Seeing clearly: transitioning to transparency at COP24

As climate envoys prepare to negotiate the ‘rulebook’ that brings the Paris Agreement to life, Illari Aragon argues the importance of its new transparency framework and explores some of the challenges negotiators face in realising it.

Illari Aragon's picture
Insight by 
Illari Aragon
Illari Aragon is a researcher in IIED's Climate Change research group
01 December 2018
UN climate change conference (COP24)
A series of pages related to IIED's activities at the 2018 UNFCCC climate change summit in Katowice
This climate change project in a village in Senegal established a borehole and solar panels to improve water access during the dry season (Photo: Dansira Dembele/CCAFS, Creative Commons via Flickr)

This climate change project in a village in Senegal established a borehole and solar panels to improve water access during the dry season (Photo: Dansira Dembele/CCAFS, Creative Commons via Flickr)

The Paris Agreement represented an important jump in ambition for transparent climate change reporting. Three years on, we are close to realising its 'enhanced transparency framework' (ETF) and there is reason for enthusiasm.

But as negotiators gather in Poland to agree the modalities, procedures and guidelines (MPGs) necessary to operationalise the new framework, some significant hurdles remain.

More inclusive, more complete

The ETF is a transparency upgrade. While the current Monitoring Review and Verification (MRV) system requires developed countries and ‘encourages’ developing nations to report climate action, the ETF requires all countries to do so every two years. This stronger ask is inclusive of poorer nations, notably least developed countries (LDCs) and Small Island Developing States (SIDS); but flexibility is built in for them so implementation of the ETF is in line with their capacities.

The ‘enhanced’ wording is earned by approaching climate action more holistically. The framework includes mitigation as well as adaptation and support; information requests are more frequent and more robust.

For example, countries must include the necessary information for tracking progress in implementing their Nationally Determined Contributions  every two years, including relevant indicators and accounting approaches for mitigation targets.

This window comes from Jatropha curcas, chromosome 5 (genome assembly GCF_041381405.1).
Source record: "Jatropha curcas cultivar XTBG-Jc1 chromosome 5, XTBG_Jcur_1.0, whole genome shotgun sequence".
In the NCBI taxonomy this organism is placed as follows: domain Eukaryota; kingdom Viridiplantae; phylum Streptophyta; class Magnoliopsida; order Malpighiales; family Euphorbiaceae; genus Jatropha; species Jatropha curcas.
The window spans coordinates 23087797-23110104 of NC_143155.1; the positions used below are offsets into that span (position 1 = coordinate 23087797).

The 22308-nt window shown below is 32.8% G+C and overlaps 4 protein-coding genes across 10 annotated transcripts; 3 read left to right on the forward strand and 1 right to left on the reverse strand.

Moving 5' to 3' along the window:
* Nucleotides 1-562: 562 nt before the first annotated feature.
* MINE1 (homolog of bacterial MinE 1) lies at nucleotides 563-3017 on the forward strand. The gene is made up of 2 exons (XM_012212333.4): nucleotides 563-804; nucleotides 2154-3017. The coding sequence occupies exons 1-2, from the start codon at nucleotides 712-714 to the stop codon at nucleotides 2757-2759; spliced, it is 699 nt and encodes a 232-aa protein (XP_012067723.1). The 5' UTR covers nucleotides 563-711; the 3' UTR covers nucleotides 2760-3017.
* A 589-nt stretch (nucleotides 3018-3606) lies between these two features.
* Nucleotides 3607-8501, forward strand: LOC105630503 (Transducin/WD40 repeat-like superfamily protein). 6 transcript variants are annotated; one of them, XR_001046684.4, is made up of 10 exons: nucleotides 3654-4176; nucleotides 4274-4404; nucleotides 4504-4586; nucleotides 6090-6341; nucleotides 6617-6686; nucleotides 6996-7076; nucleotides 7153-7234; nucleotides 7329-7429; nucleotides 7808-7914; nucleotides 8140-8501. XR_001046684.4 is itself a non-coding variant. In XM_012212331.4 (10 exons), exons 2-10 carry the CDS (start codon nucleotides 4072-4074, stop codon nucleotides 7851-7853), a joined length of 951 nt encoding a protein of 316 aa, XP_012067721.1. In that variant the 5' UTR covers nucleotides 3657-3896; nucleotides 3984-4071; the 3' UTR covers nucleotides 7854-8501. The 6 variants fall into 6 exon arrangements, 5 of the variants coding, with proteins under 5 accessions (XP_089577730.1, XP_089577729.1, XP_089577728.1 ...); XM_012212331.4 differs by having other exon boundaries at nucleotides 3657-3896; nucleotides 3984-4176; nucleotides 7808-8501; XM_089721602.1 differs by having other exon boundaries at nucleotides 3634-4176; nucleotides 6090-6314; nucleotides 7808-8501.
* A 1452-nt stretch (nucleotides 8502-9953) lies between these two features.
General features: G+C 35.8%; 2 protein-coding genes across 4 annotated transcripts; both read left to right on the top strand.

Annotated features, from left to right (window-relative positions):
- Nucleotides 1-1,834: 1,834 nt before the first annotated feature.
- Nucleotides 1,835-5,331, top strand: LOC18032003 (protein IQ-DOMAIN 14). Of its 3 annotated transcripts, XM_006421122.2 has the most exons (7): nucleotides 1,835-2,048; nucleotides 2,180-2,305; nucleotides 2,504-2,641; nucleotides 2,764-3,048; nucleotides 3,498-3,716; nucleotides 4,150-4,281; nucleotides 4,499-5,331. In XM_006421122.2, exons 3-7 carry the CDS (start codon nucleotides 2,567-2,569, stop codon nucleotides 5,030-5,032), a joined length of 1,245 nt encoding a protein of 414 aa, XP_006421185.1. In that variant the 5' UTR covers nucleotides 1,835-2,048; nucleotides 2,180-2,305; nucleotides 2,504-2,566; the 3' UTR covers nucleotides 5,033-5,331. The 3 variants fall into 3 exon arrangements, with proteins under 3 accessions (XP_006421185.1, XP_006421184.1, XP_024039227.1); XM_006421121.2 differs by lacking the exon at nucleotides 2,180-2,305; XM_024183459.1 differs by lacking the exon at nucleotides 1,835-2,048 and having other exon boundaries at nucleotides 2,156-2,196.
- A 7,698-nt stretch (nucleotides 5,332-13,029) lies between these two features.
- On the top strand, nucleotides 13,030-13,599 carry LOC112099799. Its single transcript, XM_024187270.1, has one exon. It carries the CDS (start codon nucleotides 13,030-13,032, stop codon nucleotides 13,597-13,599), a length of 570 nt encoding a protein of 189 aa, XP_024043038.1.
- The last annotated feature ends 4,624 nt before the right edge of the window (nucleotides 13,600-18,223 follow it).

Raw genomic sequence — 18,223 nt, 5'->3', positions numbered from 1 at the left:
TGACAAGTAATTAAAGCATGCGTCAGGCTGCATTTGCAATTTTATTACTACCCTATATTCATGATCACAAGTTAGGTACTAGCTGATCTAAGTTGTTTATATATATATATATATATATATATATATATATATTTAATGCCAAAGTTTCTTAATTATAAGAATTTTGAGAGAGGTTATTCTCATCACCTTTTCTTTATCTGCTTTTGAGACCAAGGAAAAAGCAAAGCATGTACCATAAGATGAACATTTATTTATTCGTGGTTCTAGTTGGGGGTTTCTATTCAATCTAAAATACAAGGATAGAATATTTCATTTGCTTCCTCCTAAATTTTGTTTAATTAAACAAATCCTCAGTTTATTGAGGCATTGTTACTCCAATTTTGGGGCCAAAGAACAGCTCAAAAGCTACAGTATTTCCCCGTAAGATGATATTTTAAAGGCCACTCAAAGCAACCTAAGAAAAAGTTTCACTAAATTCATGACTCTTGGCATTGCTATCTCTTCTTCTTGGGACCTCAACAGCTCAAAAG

Another new requirement asks developed countries to report fully on all types of support given to low-income nations for mitigation and adaptation action. In turn, developing countries are asked to report on support both received and needed.

The ETF is a step forward, as it should be. The framework is mandated by Article 13 of the Paris Agreement to ‘build on’ 20 years’ experience of UNFCCC transparency arrangements. It offers an opportunity to retain successful elements while making improvements based on lessons learned.

Facing a tough transition?

But before the new framework can be operational, its MPGs must be finalised at the 24th Conference of the Parties (COP24) in Katowice. While good progress was made during the last round of negotiations, one issue continues to spark uncertainty: how to manage the transition from the current regime.

Though barely mentioned in formal sessions – possibly to avoid stalling discussions – the potential hurdles have been a common talking point in corridors and informal meetings, signalling that this shift is less simple than it seemed.

Time at COP24 will be short, but guidance over the question of ‘transition’ to the ETF must crystallise before we all go home.  

It’s time for certainty

One huge issue is timing. The Paris Agreement states that the ETF will ‘eventually supersede’ the existing regime. This is understood to mean it will come into effect immediately following the final biennial reporting under the MRV system. But no final submission date for these reports has ever been established; countries have no timescale to work to.

Leaving nations to self-determine when to transition to the ETF is not the best course of action for a fair and transparent start – a clear transition process and timeline should be agreed on together at COP24.

A level of urgency to start working with the ETF is felt nationally: the sooner countries report under the new system, the sooner they can assess the practical challenges they face and their capacity needs. It is also felt globally: a speedy start to ETF reporting will support both the success of the Paris Agreement and of the global stocktake.

With the first global stocktake slated for 2023, many countries – including LDCs – support the view that reporting under the new framework should start in 2022. But others argue for postponement to 2024 or even later.

A call for creativity and consensus

Dissenting views also exist over exactly what the ETF will supersede. Some countries argue that while current biennial reporting will be replaced, other national climate change reports stemming from obligations under the UNFCCC – such as national communications – will remain in place as they are.

But other negotiators argue this risks duplication. Guidelines for preparing national communications (which some countries view as vital and will keep submitting) are perceived to cover similar ground as the modalities, procedures and guidelines soon to be adopted under the ETF.

A future scenario in which multiple obligatory reports contain very similar content is a real problem, one that calls for creative solutions at COP24. Finding ways to capture and accommodate vital information across documents, while ensuring nothing is lost, will require flexible and consensus-building approaches.      

How to implement the ETF – and specifically when – are commitments that ministers should be ready to consider as they join COP24. Trust and confidence in the Paris Agreement and its impact will depend on transparent reporting. We must make a smooth transition to the enhanced system as soon as possible.